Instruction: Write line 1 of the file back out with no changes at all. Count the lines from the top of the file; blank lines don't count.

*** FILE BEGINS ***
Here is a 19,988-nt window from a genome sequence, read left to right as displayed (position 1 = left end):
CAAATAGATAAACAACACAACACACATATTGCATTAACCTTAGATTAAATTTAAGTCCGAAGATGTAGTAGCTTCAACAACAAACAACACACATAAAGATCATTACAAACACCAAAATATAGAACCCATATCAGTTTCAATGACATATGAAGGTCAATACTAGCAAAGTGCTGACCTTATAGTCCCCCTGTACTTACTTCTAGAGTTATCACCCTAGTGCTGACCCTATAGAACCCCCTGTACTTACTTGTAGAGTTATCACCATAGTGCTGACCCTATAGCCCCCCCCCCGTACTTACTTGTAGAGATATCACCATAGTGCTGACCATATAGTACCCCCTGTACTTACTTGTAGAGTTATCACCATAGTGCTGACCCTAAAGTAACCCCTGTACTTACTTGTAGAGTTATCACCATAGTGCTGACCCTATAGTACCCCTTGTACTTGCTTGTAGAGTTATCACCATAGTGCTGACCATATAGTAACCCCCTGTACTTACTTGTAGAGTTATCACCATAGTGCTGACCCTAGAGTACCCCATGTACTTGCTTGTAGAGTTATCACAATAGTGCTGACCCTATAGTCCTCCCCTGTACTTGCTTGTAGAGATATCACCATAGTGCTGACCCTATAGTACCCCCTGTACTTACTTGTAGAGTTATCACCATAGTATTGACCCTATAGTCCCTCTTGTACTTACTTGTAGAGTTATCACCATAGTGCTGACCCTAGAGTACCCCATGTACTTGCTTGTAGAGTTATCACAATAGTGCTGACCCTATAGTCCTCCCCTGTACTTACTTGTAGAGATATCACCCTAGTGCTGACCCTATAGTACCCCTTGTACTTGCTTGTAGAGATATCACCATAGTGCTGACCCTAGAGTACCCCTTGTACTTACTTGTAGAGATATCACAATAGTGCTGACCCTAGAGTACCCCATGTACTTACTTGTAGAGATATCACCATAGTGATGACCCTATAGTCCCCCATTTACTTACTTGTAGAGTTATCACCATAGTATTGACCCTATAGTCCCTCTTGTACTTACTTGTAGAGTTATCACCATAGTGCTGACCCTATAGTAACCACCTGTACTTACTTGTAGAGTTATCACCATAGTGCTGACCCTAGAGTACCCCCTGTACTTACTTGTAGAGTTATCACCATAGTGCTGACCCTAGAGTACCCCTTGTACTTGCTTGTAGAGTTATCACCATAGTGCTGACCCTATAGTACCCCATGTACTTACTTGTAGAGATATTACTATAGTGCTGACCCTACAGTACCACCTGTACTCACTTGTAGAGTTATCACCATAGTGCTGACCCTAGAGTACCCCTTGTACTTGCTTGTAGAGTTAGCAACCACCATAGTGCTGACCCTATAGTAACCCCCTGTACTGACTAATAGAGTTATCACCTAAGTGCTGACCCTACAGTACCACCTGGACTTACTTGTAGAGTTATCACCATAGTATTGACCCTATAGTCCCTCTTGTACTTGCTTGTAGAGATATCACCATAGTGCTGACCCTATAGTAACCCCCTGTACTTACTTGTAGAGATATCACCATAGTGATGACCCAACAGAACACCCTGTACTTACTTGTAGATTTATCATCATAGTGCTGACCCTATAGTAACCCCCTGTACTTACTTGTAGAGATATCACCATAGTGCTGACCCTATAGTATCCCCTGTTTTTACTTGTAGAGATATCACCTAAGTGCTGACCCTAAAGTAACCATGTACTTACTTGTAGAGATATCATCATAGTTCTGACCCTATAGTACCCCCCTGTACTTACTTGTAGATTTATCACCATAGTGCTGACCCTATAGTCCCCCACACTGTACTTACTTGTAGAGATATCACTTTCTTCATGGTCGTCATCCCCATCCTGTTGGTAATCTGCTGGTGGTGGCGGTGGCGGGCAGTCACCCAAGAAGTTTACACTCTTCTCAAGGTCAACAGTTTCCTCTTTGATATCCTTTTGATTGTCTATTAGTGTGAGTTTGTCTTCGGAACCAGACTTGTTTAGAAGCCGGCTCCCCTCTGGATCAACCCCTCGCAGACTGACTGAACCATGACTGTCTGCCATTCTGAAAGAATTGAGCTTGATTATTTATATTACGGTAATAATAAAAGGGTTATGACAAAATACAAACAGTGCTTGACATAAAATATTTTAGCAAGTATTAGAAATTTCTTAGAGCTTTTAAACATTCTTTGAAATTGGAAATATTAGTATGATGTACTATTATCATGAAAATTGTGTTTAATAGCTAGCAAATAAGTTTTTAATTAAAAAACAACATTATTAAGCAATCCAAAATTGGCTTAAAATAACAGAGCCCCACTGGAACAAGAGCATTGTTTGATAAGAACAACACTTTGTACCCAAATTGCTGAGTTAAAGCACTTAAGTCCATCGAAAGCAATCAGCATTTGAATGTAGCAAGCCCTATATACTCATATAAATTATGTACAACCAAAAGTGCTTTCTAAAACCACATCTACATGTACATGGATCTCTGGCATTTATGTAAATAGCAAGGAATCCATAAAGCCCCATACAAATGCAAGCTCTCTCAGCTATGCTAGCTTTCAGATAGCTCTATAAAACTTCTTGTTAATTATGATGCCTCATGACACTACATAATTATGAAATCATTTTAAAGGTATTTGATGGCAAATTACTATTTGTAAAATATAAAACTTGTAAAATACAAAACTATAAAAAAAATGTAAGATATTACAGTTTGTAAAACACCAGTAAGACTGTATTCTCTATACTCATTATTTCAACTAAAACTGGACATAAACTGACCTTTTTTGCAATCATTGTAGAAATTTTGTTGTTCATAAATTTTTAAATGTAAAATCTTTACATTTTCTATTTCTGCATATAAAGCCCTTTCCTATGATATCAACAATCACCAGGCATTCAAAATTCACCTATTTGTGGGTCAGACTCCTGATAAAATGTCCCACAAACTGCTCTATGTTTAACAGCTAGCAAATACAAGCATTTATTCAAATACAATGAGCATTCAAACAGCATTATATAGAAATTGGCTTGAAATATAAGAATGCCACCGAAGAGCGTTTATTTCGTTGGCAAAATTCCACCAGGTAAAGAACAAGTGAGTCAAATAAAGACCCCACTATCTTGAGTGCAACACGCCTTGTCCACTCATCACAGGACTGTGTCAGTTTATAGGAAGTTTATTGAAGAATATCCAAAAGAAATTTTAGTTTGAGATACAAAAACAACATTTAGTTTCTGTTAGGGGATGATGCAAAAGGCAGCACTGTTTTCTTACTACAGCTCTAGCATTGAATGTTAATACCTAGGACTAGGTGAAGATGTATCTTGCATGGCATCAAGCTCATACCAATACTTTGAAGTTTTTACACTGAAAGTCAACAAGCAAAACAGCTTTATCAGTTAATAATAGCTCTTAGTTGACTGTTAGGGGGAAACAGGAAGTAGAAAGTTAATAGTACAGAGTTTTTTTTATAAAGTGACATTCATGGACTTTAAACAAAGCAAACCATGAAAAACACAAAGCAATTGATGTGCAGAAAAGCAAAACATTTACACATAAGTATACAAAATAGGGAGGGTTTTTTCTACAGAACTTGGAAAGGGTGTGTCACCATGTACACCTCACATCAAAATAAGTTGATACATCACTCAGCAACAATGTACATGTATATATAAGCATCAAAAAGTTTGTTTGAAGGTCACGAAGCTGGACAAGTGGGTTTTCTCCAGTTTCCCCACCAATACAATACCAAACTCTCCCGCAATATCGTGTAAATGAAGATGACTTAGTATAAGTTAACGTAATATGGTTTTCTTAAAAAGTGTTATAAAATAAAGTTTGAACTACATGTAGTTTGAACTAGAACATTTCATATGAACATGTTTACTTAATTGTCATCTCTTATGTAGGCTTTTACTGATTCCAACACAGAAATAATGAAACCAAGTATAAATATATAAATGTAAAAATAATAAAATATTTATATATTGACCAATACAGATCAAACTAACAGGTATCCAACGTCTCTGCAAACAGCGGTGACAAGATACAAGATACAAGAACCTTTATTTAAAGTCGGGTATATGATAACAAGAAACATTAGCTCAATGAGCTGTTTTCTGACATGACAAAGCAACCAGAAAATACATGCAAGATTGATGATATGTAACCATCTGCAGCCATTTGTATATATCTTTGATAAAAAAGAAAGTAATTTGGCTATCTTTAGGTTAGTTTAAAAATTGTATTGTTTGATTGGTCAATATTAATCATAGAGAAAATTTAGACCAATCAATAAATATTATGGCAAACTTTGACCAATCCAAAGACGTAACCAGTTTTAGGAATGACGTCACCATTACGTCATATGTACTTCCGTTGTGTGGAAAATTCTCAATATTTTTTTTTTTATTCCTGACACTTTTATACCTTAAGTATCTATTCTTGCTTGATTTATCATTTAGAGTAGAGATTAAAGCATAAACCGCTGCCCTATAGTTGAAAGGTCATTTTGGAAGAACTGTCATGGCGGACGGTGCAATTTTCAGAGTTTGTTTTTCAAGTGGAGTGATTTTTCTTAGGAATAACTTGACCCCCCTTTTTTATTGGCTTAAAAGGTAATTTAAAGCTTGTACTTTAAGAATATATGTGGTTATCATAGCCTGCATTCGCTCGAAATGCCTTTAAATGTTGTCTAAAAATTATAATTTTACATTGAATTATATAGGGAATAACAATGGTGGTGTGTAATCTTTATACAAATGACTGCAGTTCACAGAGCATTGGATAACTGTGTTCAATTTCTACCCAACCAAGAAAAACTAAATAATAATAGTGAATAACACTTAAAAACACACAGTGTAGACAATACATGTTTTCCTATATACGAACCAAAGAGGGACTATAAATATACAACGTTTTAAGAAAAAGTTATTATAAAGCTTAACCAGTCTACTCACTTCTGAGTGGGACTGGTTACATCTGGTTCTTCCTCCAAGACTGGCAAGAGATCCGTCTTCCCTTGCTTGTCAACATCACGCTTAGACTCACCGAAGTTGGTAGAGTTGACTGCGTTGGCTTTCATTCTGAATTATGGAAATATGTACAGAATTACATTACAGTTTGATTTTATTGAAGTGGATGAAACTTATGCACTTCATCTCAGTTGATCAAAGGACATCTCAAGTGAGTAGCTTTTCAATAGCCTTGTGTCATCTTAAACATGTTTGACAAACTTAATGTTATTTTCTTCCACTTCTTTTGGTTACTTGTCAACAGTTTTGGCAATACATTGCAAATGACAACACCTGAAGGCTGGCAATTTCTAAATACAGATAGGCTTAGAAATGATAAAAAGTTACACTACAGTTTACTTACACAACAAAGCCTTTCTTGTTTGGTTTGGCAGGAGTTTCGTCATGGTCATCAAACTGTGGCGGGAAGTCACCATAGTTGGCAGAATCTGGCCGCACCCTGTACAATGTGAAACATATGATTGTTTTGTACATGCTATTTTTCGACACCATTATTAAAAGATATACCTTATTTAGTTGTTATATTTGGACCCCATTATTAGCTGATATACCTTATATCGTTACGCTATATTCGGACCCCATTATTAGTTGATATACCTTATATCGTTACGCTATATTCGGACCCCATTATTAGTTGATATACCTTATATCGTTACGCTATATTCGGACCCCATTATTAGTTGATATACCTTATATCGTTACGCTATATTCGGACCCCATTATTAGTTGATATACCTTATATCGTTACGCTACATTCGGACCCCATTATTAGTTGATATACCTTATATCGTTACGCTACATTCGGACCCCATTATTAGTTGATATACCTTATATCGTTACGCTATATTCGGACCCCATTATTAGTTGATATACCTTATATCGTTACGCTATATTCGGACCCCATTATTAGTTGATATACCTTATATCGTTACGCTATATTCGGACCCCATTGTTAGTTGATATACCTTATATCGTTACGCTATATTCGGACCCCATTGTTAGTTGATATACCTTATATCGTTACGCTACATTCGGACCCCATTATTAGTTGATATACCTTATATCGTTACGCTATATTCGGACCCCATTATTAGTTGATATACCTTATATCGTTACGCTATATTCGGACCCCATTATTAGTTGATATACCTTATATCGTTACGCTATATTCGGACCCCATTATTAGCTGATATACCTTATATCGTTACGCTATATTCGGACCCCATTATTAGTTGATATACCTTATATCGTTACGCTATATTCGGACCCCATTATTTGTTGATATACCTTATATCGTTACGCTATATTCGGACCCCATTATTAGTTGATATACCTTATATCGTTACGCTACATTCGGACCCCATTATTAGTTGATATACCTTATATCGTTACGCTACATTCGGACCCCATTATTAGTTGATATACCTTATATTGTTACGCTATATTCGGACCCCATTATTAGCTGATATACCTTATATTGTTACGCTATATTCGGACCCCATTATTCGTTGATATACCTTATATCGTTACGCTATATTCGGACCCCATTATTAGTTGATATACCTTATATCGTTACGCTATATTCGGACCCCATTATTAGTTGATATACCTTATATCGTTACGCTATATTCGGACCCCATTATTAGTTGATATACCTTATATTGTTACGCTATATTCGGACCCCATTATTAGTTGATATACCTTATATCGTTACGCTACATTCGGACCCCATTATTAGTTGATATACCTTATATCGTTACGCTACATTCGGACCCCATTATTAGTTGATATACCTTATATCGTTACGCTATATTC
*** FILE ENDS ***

Here is a 19,988-nt window from a genome sequence, read left to right as displayed (position 1 = left end):